Anger is rising in Venezuela over harsh US sanctions against the government, with the people, who are struggling with deepening economic crisis, hyperinflation and shortages of basic needs, calling the sanctions “suffocating”.
The administration of US President Donald Trump has levied several rounds of sanctions against Venezuela to oust President Nicolas Maduro and replace him with opposition figure Juan Guaido, who declared himself interim president earlier this year.
Washington has even confiscated Venezuela’s state oil assets based in the US to channel them to Guaido.
A Venezuelan shopkeeper Manuel Saavedra told AFP about his own experience under the sanctions which he said have been strangling ordinary people.
“They’re suffocating us, ordinary citizens,” said Saavedra, who owns a video game store in the capital Caracas.
Saavedra said that he has been forced to raise prices as products became harder to import since May, when Washington suspended passenger and cargo services between the US and Venezuela.
“I don’t know how long it will last. In any country (sanctions) affect everyone (but) less so those in government,” he added.
Venezuela woman is pictured shopping at a farmers market in the middle-class district of Los Dos Caminos, in the capital Caracas on February 14, 2019. (Photo by AP)
In the latest move, Washington said it decided to suspend all commercial and cargo flights between the United States and Venezuela. The measure seriously impacted millions of Venezuelans who rely on airline courier services from the US to obtain scarce medication, spare parts and food.
A senior fellow specializing in Venezuela at the Washington Office on Latin America (WOLA) think-tank also said the sanctions are pressing ordinary people rather than the government.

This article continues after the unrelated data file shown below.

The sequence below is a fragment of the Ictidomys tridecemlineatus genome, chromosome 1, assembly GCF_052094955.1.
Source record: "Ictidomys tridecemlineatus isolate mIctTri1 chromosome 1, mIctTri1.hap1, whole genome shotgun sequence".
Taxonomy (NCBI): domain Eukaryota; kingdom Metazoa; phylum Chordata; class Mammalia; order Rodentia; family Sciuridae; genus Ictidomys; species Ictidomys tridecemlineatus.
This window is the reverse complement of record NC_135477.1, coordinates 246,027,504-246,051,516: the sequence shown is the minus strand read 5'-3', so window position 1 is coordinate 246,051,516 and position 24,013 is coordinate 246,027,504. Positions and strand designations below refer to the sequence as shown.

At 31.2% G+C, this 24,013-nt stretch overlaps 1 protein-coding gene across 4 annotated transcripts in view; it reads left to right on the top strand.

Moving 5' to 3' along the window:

“The oil sanctions will drive the population into further poverty, hunger and tragedy and weaken them vis-a-vis the Maduro government and allow the latter to continue in power,” he told AFP back in April.
The oil-rich country is currently refining only 100,000 barrels a day, half its demand, meaning it is forced to import the rest.
This has sparked fuel shortages and led to fuel queues that can last up to two days in some remote regions.
“There shouldn’t be petrol rationing in an oil-rich country … this is backwardness,” said Ivan Herrera as he waited for hours at a queue in the western city of Barquisimeto.
Venezuelans are also suffering from a lack of basic necessities under US sanctions.
According to the United Nations figures, a quarter of Venezuela’s 30-million-strong population is in need of humanitarian aid.
At least 3.3 million people have fled the country since the end of 2015, the figures show.
The Maduro government launched an emergency food program in 2016 in response to a severe shortage of food across the nation, but the US has even prepared sanctions to destroy the plan, the president said last month.
Under the program, known by its Spanish acronym as CLAP, the government sells boxes of food that include products such as rice, pasta, oil and powdered milk at subsidized prices.
Reports say the US is set to unveil measures against the aid program within the next 90 days.